This collection consists of 43 photographic prints of Native American peoples from throughout North America. Dating from 1882 to 1913, the images in this collection document a variety of Native American communities and events, including the U.S. Indian Congress which took place at the 1898 Trans-Mississippi and International Exposition in Omaha, Nebraska. Photographers include Frank A. Rinehart, Adolph F. Muhr, and Roland W. Reed, as well as a series of images by an unknown photographer who also documented American Indian life.

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Creators:
Jenkins, Dale
Dates:
1890-1939
Size:
145 Postcards
11 Photographic prints
0.5 Linear feet
Collection ID:
NMAI.AC.069
Repository:
National Museum of the American Indian

This collection consists of 145 postcards and 11 photographs depicting indigenous peoples of the Americas, with dates ranging 1890 – 1930s. The bulk of the collection consists of postcards of Native communities throughout the United States, and includes portrait images, dwellings, basket-making, weaving, and crafts.

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Creators:
Paul, William L. Jr
Curry, James E., 1907-1972
Dates:
1932-1958
Size:
121.7 Linear feet
Collection ID:
NMAI.AC.015
Repository:
National Museum of the American Indian

These are the papers of Washington, D.C. attorney James E. Curry, whose legal career included work both as a government attorney and in his own private practice. The bulk of the papers reflect his private practice in the area of Indian affairs.

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Creators:
Harrington, John Peabody, 1884-1961
Dates:
1907-1959 (some earlier)
Size:
683 Linear feet
Collection ID:
NAA.1976-95
Repository:
National Anthropological Archives

Harrington was a Bureau of American Ethnology ethnologist involved in the study of over one hundred American tribes. His speciality was linguistics. Most of the material concerns California, southwestern, northwestern tribes and includes ethnological, archeological, historical notes; writings, correspondence, photographs, sound recordings, biological specimens, and other types of documents. Also of concern are general linguistics, sign language, writing systems, writing machines, and sound recordings machines. There is also some material on New World Spanish, Old World languages. In addition, there are many manuscripts of writings that Harrington sketched, partially completed, or even completed but never published. The latter group includes not only writings about anthropological subjects but also histories, ranging from a biography of Geronimo to material on the history of the typewriter. The collection incorporates material of Richard Lynch Garner, Matilda Coxe Stevenson, and others. In his field work, Harrington seems sometimes to have worked within fairly firm formats, this especially being true when he was "rehearing" material, that is in using an informant to verify and correct the work of other researchers. Often, however, the interviews with informants (and this seems to have been the case even with some "rehearings") seem to have been rather free form, for there is a considerable intertwining of subjects. Nevertheless, certain themes frequently appear in his work, including annotated vocabularies concerning flora and fauna and their use, topography, history and biography, kinship, cosmology (including tribal astronomy), religion and philosophy, names and observations concerning neighboring tribes, sex and age division, material culture, legends, and songs. The fullness of such materials seems to have been limited only by the time Harrington had to spend with a goup and the knowledge of his informants.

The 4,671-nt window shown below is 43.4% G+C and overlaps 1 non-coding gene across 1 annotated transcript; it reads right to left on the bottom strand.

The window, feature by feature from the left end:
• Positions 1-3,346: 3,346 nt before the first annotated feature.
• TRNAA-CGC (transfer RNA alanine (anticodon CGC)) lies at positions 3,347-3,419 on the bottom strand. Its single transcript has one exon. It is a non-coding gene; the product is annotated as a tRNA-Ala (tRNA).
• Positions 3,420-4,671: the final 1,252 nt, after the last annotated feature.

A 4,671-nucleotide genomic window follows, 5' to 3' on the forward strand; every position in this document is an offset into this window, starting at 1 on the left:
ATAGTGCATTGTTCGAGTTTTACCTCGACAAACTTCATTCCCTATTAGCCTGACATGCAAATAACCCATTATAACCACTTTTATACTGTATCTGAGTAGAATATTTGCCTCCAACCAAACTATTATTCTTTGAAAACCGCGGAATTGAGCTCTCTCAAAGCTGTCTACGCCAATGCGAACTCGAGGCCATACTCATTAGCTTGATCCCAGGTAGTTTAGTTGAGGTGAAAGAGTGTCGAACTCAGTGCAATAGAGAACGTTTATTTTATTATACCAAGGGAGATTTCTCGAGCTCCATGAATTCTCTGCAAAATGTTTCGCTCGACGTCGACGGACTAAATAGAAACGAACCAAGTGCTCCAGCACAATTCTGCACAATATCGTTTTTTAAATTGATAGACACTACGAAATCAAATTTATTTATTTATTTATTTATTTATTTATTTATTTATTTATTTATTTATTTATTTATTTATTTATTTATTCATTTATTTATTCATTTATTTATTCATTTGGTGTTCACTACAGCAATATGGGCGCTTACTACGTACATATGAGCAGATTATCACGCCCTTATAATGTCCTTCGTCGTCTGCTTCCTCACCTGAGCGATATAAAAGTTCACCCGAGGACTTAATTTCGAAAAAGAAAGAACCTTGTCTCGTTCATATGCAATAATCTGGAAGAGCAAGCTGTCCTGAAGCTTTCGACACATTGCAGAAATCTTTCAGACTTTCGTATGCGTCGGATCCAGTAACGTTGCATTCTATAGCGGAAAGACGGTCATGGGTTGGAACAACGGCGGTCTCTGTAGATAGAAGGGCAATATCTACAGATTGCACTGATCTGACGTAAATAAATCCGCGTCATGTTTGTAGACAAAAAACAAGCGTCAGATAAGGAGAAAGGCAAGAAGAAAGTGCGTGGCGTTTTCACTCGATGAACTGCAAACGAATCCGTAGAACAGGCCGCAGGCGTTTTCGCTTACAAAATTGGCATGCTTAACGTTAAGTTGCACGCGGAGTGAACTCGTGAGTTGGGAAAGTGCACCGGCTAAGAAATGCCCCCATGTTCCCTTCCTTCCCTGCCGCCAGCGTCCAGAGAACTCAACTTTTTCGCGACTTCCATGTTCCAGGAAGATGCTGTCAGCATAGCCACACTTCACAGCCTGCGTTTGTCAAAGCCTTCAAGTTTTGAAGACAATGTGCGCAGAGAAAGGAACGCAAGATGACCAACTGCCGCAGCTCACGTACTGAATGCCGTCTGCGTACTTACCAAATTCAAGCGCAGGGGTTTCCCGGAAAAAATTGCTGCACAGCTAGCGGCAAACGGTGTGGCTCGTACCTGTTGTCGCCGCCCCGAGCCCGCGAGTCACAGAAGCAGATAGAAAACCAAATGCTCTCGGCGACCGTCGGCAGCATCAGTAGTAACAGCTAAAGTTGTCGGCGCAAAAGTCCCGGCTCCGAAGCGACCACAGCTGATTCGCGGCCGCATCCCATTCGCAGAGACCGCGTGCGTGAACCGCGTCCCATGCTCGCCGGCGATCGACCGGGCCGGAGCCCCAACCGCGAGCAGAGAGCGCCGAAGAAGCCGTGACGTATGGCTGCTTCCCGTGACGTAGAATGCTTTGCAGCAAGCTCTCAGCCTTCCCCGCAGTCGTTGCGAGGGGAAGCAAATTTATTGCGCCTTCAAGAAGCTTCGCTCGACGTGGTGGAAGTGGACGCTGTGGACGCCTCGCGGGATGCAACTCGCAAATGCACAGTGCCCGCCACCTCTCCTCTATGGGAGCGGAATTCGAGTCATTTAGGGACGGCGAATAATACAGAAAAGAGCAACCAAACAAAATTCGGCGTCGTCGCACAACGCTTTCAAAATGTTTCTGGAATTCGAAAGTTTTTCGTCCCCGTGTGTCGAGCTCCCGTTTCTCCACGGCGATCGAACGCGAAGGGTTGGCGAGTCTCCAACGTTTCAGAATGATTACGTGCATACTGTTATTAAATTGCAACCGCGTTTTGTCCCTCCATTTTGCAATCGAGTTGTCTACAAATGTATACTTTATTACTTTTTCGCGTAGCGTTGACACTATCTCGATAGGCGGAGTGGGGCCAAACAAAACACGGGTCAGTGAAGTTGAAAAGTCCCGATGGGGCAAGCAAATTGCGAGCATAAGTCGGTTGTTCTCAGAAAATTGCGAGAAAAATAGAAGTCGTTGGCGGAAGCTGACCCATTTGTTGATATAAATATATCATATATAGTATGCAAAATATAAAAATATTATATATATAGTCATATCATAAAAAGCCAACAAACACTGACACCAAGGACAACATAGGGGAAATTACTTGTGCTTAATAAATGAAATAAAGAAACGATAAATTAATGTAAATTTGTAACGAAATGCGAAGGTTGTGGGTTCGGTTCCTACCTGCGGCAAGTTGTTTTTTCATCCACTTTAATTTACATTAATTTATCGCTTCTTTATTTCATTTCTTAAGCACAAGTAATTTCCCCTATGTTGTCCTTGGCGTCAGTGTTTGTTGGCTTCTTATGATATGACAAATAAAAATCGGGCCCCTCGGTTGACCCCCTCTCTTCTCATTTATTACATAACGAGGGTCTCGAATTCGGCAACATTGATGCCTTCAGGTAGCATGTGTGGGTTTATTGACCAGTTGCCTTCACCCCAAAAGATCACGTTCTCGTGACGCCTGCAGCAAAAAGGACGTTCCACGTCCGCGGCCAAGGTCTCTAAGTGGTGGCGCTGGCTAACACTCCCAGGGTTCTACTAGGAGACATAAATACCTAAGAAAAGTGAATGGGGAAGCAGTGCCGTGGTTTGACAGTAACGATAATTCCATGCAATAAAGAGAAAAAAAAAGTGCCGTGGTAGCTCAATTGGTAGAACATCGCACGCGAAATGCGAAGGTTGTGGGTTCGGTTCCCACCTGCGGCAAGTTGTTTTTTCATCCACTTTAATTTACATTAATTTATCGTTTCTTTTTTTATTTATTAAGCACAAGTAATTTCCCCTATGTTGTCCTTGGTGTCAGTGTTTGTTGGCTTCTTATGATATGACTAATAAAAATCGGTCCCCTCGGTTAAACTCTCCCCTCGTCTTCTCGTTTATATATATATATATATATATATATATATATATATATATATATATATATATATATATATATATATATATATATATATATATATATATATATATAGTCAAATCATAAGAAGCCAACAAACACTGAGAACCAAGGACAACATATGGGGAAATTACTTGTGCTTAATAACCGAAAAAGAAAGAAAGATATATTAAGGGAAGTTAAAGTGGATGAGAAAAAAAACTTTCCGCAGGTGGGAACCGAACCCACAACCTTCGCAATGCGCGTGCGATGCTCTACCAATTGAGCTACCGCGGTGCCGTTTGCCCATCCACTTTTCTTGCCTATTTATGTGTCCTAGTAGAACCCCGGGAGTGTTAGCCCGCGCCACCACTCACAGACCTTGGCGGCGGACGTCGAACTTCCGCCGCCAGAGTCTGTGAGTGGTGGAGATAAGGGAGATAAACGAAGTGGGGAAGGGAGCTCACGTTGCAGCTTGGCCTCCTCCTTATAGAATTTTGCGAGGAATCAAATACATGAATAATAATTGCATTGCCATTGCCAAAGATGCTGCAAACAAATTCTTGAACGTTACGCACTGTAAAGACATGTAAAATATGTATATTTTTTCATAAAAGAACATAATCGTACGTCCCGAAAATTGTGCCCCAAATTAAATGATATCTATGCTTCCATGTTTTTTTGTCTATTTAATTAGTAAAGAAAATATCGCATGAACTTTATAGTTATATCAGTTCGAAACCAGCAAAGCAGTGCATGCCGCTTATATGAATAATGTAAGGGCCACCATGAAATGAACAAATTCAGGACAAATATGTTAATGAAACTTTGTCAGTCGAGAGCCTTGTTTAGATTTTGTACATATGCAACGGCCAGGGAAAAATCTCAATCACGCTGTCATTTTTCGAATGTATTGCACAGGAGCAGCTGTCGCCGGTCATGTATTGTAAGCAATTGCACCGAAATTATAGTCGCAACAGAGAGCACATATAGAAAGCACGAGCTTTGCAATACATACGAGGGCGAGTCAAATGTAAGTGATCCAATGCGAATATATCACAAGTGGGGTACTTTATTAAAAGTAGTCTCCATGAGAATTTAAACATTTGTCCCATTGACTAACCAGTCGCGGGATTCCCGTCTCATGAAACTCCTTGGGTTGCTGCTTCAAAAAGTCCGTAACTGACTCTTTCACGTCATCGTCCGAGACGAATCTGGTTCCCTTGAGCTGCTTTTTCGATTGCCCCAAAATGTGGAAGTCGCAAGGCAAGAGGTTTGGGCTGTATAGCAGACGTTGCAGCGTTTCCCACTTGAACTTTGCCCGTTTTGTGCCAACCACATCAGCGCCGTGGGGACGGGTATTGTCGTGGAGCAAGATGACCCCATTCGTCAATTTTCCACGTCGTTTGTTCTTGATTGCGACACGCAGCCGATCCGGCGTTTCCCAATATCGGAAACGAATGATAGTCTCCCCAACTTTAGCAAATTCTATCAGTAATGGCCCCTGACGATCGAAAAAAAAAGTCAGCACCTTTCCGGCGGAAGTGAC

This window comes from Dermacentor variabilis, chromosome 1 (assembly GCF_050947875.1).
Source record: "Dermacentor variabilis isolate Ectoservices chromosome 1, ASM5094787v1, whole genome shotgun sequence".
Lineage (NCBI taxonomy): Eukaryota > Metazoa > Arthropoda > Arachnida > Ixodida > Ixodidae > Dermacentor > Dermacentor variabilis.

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11 records — Page 1 of 2